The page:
China"s Five-hundred-meter Aperture Spherical Telescope, or FAST, the world"s largest radio telescope, celebrated its first anniversary on Monday. But its founding father was not there to enjoy the moment: Nan Rendong, chief scientist of the FAST project, died from lung cancer at the age of 72, just 10 days before the celebration.
He underwent surgery after being diagnosed with the disease two years ago. When he was discharged from hospital, Nan was moved to a house on the outskirts of Beijing where he could grow flowers and walk his dog.
However, the old man could not bear such an idle life, describing it as "like being in jail". Nan continued to work despite illness, invoking the spirit of his own personal motto: "Refuse to be average."
The astronomer was known to often gaze at the starlit nighttime sky, pondering life"s big questions. Who are we? Where did we come from? Are we alone in the universe?
This curiosity, as well as a sense of patriotism, prompted Nan to bid farewell to the good salary and world-class research environment he enjoyed as a visiting professor at the National Astronomical Observatory of Japan.
Nan had been in charge of FAST since 1994, leading the research team to work around the clock, pouring all his energy into the project, which some considered an impossible mission. He aimed to build the largest supersensitive "ear" on Earth to listen for distant signals in the universe and decode cosmic messages.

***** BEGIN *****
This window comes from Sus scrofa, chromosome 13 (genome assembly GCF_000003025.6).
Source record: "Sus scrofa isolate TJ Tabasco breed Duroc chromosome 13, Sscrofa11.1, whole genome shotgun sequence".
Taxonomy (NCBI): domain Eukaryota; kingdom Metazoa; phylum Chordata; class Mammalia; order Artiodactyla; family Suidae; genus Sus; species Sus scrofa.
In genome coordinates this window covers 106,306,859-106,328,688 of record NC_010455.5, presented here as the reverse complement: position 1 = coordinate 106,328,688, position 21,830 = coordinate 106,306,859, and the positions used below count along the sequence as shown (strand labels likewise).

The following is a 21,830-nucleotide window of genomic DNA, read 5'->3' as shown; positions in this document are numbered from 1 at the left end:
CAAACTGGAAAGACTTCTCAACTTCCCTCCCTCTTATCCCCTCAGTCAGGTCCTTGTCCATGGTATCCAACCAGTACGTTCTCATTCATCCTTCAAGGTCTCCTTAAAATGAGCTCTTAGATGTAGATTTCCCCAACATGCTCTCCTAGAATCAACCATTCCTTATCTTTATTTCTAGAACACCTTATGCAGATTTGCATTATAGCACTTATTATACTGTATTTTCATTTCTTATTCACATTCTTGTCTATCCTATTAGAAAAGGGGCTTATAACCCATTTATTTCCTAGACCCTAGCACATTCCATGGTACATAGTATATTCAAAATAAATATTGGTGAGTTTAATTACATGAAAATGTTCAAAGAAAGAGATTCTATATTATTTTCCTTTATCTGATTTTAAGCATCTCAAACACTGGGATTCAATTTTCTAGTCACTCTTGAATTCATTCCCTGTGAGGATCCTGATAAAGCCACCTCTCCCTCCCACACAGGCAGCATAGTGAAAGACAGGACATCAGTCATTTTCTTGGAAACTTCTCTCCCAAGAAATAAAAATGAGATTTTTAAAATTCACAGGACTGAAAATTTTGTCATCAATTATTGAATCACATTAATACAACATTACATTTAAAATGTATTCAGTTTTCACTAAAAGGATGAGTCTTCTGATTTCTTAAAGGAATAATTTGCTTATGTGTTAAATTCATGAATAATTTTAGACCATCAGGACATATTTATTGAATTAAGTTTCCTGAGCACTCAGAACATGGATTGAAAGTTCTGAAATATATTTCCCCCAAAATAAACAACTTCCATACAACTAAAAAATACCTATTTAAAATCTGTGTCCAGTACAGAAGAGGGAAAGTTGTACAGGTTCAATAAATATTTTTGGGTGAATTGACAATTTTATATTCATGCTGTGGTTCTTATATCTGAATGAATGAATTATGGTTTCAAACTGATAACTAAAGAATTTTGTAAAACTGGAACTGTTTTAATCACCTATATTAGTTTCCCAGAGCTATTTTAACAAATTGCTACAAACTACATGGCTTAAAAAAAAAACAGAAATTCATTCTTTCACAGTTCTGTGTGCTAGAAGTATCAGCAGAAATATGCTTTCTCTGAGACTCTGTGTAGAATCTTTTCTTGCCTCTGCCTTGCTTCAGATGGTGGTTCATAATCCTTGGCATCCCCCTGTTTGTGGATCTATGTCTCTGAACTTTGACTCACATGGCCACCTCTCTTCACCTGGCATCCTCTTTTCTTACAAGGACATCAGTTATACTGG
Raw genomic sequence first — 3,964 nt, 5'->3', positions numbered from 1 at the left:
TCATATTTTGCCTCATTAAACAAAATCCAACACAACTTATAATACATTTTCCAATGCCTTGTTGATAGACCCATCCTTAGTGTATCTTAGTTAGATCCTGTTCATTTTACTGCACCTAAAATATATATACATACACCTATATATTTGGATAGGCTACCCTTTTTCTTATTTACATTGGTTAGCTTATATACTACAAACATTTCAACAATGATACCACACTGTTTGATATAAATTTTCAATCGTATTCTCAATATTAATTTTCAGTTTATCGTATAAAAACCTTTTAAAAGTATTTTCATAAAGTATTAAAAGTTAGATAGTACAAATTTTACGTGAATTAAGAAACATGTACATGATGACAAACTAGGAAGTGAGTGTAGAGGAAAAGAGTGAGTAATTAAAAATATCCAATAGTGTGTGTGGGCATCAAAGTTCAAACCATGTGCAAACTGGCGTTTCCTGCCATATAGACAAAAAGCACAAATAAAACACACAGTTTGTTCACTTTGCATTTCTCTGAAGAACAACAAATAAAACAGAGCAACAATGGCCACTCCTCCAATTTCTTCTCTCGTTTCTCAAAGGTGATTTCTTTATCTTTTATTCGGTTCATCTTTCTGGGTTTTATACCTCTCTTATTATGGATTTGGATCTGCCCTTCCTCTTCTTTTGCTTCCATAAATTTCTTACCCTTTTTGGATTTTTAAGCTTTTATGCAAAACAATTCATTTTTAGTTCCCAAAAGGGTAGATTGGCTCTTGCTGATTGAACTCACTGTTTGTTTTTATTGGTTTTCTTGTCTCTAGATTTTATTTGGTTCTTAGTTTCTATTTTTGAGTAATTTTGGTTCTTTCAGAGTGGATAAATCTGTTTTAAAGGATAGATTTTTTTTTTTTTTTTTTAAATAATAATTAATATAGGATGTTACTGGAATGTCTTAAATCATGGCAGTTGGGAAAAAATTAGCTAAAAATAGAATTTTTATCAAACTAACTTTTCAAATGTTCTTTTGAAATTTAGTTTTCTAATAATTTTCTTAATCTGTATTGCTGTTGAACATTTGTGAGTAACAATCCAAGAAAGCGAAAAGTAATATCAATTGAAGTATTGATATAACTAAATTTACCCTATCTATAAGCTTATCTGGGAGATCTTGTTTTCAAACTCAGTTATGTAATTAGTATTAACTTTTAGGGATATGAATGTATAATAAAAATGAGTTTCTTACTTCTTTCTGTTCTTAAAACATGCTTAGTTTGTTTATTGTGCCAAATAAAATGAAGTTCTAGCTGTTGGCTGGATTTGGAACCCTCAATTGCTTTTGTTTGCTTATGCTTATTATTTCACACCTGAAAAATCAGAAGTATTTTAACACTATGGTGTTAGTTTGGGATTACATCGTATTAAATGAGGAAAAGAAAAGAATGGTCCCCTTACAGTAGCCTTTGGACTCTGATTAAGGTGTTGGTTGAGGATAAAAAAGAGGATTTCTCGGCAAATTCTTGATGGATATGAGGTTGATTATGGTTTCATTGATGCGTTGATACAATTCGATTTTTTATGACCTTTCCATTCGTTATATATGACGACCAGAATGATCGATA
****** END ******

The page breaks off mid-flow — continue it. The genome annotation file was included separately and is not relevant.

The main structure for the project - a 4,450-panel reflector as large as 30 soccer fields - was installed last year. It is capable of amplifying signals and searching for sun-like stars using technology five times more powerful than what was previously available. It can receive electromagnetic signals from 10 billion light years away, and perhaps bring the search for extraterrestrial life closer to what would be an astonishing conclusion.
Site selection was the most important challenge - and the biggest - at the initial stage of the project. Nan began site surveys in 1994, considering geomorphological features, climate, the engineering environment and radio interference.
Trudging up and down rugged mountains in Southwest China for more than 10 years, Nan finally found the ideal site, a karst valley deep in mountainous Guizhou province.
With little mature technology for reference, Nan encountered numerous technical difficulties. The team overcame more than 100 failures to solve a cable-net problem, for example, with Nan always at the forefront of trials during the construction process.
"The building of FAST is not driven by economic interest but by the human desire for innovation and exploration," Nan said. "You will always make unexpected gains during scientific adventures."
The radio telescope is expected to be the global leader for the next 10 to 20 years, according to Zheng Xiaonian, deputy head of the Chinese Academy of Sciences" National Astronomical Observatories.
The man behind this unprecedented project, though mourned by families, students and colleagues, wished for his funeral to be simple, with no event held.
"Attracted by its mystery and glory, we can go beyond mediocrity and step into the vast beautiful universe," Nan wrote.
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